“Wear a tie” is kind of like “start with a joke.” It's good advice, but you have to know your audience and occasion to execute it properly, and missteps can be disastrous. As with jokes, five is about the bare minimum of ties you should have to be prepared for any situation. But it can't be just any five. Here's one suggestion for a versatile five-tie wardrobe.
Ties worn to job interviews should be conservative. They should make you look professional but not draw attention away from you. It should complement the navy or charcoal suit you will likely be wearing. A common mistake is to choose ties that are too bright or too shiny. A simple pattern on a navy ground will always be effective.
Although job interviews and weddings are the two most common tie-wearing occasions, they should call for different neckwear, as a job interview is a professional meetings, while the wedding is a celebratory and social one. Patterns in black and white, or silver, are traditional for weddings.
Not all tie-wearing occasions have to be so formal. But to wear a tie informally, you need an informal tie. The job interview tie and the wedding tie would be out of place worn with a sportcoat (as opposed to a suit), but the knit tie is right at home.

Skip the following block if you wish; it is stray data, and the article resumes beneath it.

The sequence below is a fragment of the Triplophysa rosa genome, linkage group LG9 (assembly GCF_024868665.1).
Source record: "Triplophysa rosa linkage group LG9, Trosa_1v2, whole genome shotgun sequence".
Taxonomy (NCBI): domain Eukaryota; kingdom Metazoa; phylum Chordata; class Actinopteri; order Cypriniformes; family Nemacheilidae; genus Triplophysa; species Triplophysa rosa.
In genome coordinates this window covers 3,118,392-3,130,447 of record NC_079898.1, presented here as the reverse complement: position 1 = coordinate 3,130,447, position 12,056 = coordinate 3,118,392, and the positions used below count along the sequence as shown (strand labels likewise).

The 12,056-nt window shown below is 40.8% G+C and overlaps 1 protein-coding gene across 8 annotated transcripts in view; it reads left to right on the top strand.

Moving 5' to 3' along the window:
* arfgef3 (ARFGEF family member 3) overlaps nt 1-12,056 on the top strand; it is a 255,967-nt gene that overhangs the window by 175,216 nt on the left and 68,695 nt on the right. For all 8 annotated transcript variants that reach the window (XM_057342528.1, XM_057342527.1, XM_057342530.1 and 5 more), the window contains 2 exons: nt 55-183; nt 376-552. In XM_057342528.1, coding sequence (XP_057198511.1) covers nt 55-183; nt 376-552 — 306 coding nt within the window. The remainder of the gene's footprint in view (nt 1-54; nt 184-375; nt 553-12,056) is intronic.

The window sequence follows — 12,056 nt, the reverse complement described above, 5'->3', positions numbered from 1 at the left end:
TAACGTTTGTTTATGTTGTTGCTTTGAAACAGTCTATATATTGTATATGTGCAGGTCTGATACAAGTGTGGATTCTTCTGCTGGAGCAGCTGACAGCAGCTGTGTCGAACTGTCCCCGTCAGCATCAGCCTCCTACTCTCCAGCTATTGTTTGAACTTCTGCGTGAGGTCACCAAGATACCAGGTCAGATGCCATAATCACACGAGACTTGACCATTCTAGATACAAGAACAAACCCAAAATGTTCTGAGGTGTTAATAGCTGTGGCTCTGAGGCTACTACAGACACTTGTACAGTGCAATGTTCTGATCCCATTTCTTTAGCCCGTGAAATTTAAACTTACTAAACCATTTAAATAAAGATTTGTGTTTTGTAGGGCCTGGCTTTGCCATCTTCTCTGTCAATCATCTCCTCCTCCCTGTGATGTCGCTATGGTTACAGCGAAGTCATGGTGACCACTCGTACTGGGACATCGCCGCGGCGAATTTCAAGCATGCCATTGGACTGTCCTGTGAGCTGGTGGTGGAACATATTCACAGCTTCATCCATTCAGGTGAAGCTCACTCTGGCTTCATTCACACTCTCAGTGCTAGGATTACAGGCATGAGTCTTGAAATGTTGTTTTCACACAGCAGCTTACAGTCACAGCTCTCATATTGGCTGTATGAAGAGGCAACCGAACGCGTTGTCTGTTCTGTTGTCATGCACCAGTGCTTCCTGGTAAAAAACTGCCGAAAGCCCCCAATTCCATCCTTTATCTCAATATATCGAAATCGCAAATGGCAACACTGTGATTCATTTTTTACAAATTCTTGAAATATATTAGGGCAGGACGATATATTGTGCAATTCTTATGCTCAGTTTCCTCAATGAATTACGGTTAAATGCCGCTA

OK, I'm cheating a bit here. Really this should be at least two ties - one for summer, one for winter. But since we're in the colder months, I'll suggest a winter tie. Wool ties, cashmere ties, and madder silk ties go particularly well with winter clothes like tweeds. Since the casual tie I chose was cashmere, I picked a madder for my seasonal tie.
Just because you're not wearing a tuxedo doesn't mean you can't borrow from its aesthetic principles. Evenings are for white shirts, dark suits, and even darker ties. For your evening tie you can also choose something with more sheen to it, such as satin, which will look much better under dim artificial light, or even better, moonlight, than the bright sunlight of daytime.